“State violence is chronic,” writes Cynthia Wu in discussing institutionalized anti-Blackness and police killings. This issue of Feminist Studies brings together a range of essays that explore possibilities for challenging chronic forms of state-sponsored, institutionalized, sexual, intimate, and symbolic violence in a variety of transnational contexts. The first cluster of pieces in this issue responds to the current moment in US regulation of women’s reproduction, focusing on its chronic racialized, classed, and gendered aspects. Heather Latimer draws attention to how the US “slave episteme”—the system of thought that constructed enslaved women and their fetuses as competing commodities—enabled the rise of antiabortion attitudes in the nineteenth century and deeply informed the antiabortion rhetoric of early white feminists. Kenneth Carroll’s poem meditates on a twelve-year-old boy’s dawning awareness of such violence, and particularly a young woman’s unsuccessful and near-fatal abortion attempt. The second cluster of essays in this volume examines gender and sexual formation, foregrounding theoretical possibilities for reconceptualizing dominant gender and sexual subjectivities. Khanum Shaikh and Akanksha Misra both explore contexts in which children learn to comply with and to challenge gender and sexual scripts—Shaikh focuses on how intergenerational domestic spaces in Pakistan serve as sites of gender/sexual pedagogy and resistance, while Misra draws on her work as a middle-school teacher in Turkey and a child-sexual-abuse-prevention trainer in India to underscore the central role that schooling plays. Patricia de Santana Pinho elucidates how global commodity culture also shapes processes of gender and sexual formation, focusing on beauty products, services, and procedures marketed as “Brazilian” in the United States. The remaining two authors in this cluster of essays—Sally Robinson and Cassius Adair—analyze processes of gender formation that foster toxic masculinity and discipline those who, in Adair’s words, “take strange and unexpected and non-linear paths in pursuit of [them]selves.” Robinson reviews five recent books that explore how specific communities of men and boys understand their masculinity, while Adair considers the affordances and limitations of conceptualizing trans subjectivity as either a chronic or acute condition, proposing that we abandon temporal frameworks. The third and final cluster of essays in this volume engages with questions of violence and gendered embodiment in zones of political conflict: Sonal Khullar analyzes the work of two contemporary women artists who live and work in Jaffna, Sri Lanka, and Ambika Satkunanathan provides a gendered analysis of the recent Sri Lankan protests that emerged in March 2022. Zainab Saleh reviews four recent books that explore state disciplining, recuperating, and/or disposing of raced and gendered bodies. [CONTINUE...]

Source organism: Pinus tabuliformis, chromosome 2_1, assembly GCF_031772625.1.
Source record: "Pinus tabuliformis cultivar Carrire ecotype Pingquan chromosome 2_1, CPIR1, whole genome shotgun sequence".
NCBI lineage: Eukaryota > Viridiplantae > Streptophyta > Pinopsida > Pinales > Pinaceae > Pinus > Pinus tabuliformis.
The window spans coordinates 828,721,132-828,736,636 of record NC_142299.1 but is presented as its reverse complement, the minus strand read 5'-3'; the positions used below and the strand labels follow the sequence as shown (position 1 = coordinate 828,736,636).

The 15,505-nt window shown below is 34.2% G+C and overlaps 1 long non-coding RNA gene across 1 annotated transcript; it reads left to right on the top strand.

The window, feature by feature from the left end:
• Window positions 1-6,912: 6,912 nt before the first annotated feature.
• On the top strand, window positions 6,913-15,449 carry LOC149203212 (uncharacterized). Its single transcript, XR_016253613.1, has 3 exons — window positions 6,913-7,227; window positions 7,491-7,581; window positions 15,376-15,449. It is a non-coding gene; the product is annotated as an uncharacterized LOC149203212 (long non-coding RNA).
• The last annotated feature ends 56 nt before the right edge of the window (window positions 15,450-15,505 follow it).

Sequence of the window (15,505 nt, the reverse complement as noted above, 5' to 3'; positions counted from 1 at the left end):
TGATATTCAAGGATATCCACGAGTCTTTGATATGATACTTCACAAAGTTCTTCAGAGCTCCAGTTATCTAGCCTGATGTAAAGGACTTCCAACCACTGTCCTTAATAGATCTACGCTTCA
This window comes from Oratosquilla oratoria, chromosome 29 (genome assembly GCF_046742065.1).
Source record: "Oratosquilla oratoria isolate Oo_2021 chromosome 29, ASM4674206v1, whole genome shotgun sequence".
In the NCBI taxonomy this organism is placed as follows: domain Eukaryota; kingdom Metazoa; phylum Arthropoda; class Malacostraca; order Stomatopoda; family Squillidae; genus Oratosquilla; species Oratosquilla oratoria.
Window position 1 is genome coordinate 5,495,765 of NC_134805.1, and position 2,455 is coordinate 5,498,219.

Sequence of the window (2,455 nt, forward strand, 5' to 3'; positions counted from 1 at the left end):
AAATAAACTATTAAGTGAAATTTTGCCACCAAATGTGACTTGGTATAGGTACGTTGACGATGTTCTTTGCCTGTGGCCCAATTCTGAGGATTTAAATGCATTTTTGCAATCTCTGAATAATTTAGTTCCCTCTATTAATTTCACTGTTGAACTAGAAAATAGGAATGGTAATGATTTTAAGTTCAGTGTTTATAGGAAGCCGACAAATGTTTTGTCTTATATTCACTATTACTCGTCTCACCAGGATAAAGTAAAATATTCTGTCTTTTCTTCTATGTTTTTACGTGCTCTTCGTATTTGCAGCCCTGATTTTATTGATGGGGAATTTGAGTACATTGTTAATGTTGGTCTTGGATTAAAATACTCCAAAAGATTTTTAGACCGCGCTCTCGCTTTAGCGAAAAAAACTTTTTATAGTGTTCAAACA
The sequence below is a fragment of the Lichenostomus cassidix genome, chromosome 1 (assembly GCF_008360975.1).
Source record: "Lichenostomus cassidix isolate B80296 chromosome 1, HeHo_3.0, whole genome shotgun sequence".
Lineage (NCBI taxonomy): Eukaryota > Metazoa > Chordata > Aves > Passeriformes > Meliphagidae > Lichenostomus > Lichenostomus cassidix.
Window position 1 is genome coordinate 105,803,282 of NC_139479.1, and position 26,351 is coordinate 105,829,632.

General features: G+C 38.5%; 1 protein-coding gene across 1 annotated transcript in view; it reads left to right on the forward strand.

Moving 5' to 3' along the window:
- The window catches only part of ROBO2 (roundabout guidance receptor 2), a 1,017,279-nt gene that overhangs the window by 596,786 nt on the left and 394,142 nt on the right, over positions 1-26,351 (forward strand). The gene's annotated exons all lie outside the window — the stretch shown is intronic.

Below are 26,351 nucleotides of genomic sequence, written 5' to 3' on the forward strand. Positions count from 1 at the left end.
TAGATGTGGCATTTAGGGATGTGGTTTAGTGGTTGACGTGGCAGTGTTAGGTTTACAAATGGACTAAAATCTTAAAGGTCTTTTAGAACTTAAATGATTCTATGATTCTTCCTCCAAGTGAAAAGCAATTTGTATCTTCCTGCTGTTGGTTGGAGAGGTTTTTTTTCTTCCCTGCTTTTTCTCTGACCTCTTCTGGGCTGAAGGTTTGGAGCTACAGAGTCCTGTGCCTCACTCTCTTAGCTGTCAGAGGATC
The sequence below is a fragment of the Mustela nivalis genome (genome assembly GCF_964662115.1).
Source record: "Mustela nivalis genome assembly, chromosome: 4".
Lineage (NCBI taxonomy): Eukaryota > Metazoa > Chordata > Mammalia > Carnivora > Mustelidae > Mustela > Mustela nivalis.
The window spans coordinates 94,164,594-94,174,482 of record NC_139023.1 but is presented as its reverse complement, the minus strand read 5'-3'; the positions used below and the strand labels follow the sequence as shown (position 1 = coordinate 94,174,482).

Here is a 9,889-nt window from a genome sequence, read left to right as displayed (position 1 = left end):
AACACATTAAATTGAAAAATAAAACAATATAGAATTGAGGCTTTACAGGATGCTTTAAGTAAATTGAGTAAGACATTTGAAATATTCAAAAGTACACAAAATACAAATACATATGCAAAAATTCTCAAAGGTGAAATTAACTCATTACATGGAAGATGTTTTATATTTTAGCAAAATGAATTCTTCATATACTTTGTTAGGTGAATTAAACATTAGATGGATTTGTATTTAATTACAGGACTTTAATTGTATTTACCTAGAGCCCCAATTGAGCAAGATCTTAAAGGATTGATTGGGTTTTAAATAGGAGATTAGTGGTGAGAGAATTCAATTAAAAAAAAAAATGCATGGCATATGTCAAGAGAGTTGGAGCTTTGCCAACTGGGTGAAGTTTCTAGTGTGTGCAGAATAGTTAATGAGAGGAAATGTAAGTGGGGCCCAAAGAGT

1. Contributors
  2. Heather Latimer
  3. Kenneth Carroll
  4. Khanum Shaikh
  5. Akanksha Misra
  6. Patricia de Santana Pinho
  7. Sally Robinson
  8. Cassius Adair
  9. Sonal Khullar
  10. Ambika Satkunanathan
  11. Zainab Saleh